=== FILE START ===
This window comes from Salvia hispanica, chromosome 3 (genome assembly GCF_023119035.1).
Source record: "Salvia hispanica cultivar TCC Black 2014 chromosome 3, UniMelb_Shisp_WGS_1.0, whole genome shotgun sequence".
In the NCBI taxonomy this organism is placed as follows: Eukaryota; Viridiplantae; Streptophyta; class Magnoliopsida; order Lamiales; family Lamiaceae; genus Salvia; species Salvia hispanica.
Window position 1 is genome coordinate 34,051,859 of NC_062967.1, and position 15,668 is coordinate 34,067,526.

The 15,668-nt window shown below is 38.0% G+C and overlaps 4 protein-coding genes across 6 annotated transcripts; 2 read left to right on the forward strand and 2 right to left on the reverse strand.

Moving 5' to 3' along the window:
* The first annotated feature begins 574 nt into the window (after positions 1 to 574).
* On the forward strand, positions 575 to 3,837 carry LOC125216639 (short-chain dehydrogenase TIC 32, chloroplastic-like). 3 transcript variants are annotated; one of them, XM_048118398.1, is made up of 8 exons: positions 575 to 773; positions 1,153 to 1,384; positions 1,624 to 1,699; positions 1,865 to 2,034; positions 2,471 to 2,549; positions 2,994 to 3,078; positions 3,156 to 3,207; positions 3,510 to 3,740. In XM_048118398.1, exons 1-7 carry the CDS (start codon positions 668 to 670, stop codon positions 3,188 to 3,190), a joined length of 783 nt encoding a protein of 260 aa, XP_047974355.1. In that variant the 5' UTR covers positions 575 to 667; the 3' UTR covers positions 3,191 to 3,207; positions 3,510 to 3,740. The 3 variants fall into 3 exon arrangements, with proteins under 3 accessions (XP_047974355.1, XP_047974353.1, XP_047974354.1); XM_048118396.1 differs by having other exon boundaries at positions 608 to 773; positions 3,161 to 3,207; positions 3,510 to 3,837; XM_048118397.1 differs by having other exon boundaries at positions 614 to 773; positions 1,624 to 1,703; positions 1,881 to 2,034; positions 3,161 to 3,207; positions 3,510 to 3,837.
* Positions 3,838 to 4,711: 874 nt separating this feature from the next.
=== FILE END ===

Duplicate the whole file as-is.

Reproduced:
This window comes from Salvia hispanica, chromosome 3 (genome assembly GCF_023119035.1).
Source record: "Salvia hispanica cultivar TCC Black 2014 chromosome 3, UniMelb_Shisp_WGS_1.0, whole genome shotgun sequence".
In the NCBI taxonomy this organism is placed as follows: Eukaryota; Viridiplantae; Streptophyta; class Magnoliopsida; order Lamiales; family Lamiaceae; genus Salvia; species Salvia hispanica.
Window position 1 is genome coordinate 34,051,859 of NC_062967.1, and position 15,668 is coordinate 34,067,526.

The 15,668-nt window shown below is 38.0% G+C and overlaps 4 protein-coding genes across 6 annotated transcripts; 2 read left to right on the forward strand and 2 right to left on the reverse strand.

Moving 5' to 3' along the window:
* The first annotated feature begins 574 nt into the window (after positions 1 to 574).
* On the forward strand, positions 575 to 3,837 carry LOC125216639 (short-chain dehydrogenase TIC 32, chloroplastic-like). 3 transcript variants are annotated; one of them, XM_048118398.1, is made up of 8 exons: positions 575 to 773; positions 1,153 to 1,384; positions 1,624 to 1,699; positions 1,865 to 2,034; positions 2,471 to 2,549; positions 2,994 to 3,078; positions 3,156 to 3,207; positions 3,510 to 3,740. In XM_048118398.1, exons 1-7 carry the CDS (start codon positions 668 to 670, stop codon positions 3,188 to 3,190), a joined length of 783 nt encoding a protein of 260 aa, XP_047974355.1. In that variant the 5' UTR covers positions 575 to 667; the 3' UTR covers positions 3,191 to 3,207; positions 3,510 to 3,740. The 3 variants fall into 3 exon arrangements, with proteins under 3 accessions (XP_047974355.1, XP_047974353.1, XP_047974354.1); XM_048118396.1 differs by having other exon boundaries at positions 608 to 773; positions 3,161 to 3,207; positions 3,510 to 3,837; XM_048118397.1 differs by having other exon boundaries at positions 614 to 773; positions 1,624 to 1,703; positions 1,881 to 2,034; positions 3,161 to 3,207; positions 3,510 to 3,837.
* Positions 3,838 to 4,711: 874 nt separating this feature from the next.